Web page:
Bluemarble’s Carnival of Concepts
Anthony Alvarez is acutely aware of cultural exchanges. The French-Filipino designer spent his formative years in New York City and, in 2019, he launched Bluemarble, a label that draws on his personal experiences making them the focal point of his collections. For Fall Winter 2023, he embarked on another journey: a sojourn across the globe stretching from New Orleans to Venice – from the bombastic Mardi Gras to the ebullient celebration of the Venice Carnival. Amalgamated, the spirit of the two events casts a joyous spell over a riotous procession of eclectic colours, graphics, and silhouettes.
Alvarez, who won the Pierre Bergé prize at the 2022 ANDAM Fashion Awards, melded archetypes of American sportswear with noble European fabrics. Humble workwear jackets are hand-embroidered with decadent glass pearls, and merino wool knitwear (he is a finalist for the upcoming Woolmark Prize) features decorative accents that recall an elaborate psychedelic mask traditional to the Venetian carnival. Handcrafted elements are juxtaposed with technological innovations. Even if still prototypes, Bluemarble uses 3D printing to make sunglasses with outlandish shapes. Denim is finished using ozone treatment, which gives a used or worn-in aspect to jeans and has benefits for the environment.
“It comes from how I grew up in New York but then moving to France and having my Filipino heritage. It’s natural for me to bring this eclectic mix into the collection,” said Alvarez in a video call from Milan, where the collection was part of the Tomorrow Ltd showroom.
What would you like us to know about this collection?
We’re still a very young brand but with this collection I was able to use the mentorship and the learning from different experiences we’ve had from our first show on the official calendar, the prizes, and, most recently the Woolmark Prize nomination, which will be integrated in this collection. We will reveal five of six looks in this show. It’s a continuation of the perpetual voyage, the story I tell every season. This will take us on a journey between New Orleans and Venice. I found it so interesting to compare both cities and, more specifically, to ask questions around the Carnvial celebrations of Venice and Mardi Gras in New Orleans. It’s very eclectic from the colours to the graphic inspirations and the shapes. What I love to do each season is find a way to unify all these inspirations.
How would you characterise your creative process?
When I start, it feels very personal. I trust my current state of mind, my emotions, but I love to collaborate with my team. We push these collections forward through exchanges. I believe a lot in human interactions. While I go to my memories, I also like to mix that with different conversations. That’s how we build each collection.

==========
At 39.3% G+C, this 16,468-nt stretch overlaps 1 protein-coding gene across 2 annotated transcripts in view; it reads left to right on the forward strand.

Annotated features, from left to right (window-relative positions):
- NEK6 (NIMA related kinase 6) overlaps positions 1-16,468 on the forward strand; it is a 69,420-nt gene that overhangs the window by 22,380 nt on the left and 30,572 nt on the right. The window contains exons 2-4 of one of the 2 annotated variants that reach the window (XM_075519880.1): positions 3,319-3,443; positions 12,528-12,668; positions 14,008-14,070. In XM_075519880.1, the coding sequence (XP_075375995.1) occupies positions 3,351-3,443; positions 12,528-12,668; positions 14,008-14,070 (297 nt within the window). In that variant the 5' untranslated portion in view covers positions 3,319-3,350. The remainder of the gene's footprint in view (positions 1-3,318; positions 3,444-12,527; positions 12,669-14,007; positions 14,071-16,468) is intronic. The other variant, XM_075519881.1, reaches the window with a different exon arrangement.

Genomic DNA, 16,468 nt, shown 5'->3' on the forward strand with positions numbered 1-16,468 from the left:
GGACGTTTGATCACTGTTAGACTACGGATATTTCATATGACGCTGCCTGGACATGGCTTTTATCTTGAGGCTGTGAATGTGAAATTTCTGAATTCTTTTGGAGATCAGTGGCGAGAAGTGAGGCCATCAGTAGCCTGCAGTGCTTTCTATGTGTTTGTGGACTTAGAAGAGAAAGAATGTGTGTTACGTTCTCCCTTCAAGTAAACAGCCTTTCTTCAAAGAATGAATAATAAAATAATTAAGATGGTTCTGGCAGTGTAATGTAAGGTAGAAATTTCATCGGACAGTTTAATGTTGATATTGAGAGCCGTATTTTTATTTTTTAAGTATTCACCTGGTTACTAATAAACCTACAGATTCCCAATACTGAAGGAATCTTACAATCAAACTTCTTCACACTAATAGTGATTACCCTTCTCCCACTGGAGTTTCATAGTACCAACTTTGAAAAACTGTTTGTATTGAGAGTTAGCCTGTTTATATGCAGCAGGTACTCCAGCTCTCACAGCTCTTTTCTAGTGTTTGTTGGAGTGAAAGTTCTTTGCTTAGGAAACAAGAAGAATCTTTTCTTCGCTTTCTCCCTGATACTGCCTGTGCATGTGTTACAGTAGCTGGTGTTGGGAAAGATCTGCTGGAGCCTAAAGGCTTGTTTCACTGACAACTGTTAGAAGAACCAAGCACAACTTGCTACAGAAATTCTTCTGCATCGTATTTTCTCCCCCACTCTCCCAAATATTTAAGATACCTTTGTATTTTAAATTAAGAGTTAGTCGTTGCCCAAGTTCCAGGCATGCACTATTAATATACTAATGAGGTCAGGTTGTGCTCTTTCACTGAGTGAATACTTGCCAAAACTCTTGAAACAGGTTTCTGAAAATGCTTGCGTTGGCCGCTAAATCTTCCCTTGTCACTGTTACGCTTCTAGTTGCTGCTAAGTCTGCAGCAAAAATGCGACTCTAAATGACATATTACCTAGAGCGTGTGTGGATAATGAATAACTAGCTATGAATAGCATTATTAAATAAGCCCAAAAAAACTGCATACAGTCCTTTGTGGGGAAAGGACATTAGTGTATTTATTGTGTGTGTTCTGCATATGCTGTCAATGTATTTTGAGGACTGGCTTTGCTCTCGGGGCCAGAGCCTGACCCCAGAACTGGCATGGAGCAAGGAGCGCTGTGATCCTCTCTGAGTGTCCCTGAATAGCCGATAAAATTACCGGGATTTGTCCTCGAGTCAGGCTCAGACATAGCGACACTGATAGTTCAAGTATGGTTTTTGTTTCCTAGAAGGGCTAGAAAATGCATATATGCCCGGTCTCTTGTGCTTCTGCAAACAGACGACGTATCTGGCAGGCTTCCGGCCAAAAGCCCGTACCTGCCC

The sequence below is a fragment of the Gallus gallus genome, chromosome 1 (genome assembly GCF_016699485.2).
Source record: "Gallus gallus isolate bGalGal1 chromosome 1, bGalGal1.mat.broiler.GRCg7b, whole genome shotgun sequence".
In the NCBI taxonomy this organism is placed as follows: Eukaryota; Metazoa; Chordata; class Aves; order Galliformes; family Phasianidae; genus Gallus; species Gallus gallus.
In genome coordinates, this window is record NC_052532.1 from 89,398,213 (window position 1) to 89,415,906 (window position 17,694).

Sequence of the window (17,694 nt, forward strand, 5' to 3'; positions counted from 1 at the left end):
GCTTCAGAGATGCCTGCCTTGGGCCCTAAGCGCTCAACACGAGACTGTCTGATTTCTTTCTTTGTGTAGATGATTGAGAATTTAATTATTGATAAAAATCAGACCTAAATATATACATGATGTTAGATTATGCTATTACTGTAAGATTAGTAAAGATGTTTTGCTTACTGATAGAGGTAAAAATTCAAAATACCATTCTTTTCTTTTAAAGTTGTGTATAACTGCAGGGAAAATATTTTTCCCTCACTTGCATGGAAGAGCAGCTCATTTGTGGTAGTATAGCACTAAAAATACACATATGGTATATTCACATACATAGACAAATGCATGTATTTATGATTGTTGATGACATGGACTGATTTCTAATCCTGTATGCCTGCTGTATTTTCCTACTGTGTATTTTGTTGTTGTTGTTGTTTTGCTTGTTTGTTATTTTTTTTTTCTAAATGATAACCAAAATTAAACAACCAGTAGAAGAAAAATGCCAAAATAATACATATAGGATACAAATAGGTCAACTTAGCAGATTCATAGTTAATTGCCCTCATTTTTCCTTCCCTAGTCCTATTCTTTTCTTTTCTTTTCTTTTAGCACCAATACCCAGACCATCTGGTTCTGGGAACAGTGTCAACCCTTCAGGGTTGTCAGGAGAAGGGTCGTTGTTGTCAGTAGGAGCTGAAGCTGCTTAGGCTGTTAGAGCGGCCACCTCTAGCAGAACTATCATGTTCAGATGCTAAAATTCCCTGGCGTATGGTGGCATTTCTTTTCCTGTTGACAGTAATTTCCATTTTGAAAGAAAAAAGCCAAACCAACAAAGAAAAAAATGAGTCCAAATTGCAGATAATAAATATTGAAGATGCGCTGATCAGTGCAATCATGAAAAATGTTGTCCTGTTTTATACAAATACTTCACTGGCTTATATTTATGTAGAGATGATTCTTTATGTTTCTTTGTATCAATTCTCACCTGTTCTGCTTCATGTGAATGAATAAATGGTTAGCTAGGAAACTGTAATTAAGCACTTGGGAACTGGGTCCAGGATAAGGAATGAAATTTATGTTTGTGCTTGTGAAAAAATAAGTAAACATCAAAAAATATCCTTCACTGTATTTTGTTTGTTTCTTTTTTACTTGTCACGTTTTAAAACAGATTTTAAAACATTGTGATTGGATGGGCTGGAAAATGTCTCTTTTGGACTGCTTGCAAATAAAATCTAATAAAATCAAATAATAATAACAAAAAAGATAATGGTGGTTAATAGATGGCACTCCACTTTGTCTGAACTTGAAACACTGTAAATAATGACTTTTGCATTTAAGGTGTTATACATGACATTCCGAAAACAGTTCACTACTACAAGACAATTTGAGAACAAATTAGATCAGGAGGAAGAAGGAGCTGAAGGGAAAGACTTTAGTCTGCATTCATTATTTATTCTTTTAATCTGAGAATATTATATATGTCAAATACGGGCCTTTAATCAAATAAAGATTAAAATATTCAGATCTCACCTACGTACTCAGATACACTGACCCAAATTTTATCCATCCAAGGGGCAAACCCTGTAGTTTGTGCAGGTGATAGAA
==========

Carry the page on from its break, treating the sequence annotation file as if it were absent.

What moment marked a turning point for you as a designer?
Winning the Pierre Bergé Prize at the ANDAM Awards marked a true turning point for Bluemarble. The support and the recognition we have received from the fashion industry confirms that the Bluemarble vision is shared and celebrated.
Are you using any new technologies that contribute to the evolution of your collections?
Yes, Bluemarble is about mixing different techniques from machine embroidery to artisanal hand embroideries, and also using technological developments from the last few years. We have used 3D printing for our sunglasses for the last two seasons and it’s something that we’ll continue to use. I find it very interesting because we were able to print these waves, add little marbles, and create completely crazy shapes. That’s Bluemarble in a nutshell. It’s a melting pot of these different technologies, different eras, different inspirations.
Evolution is gradual; revolution is radical. Is fashion still capable of revolution?
Fashion proposes an alternative where norms can be reimagined and there aren’t any rules. It has a very important role in that sense.
How do you think you will evolve in the next 5 years?
I’m very excited [about the future] because everything is moving very fast. It’s hard to project yourself but we’ve had an amazing year. I still consider the brand to be young, but our evolution was very organic. What I want to focus on in the next few years is the human interactions I have and how I incorporate that into the brand and the design. Future conversations, the people I will meet, and the places I go will drive my curiosity and my collections.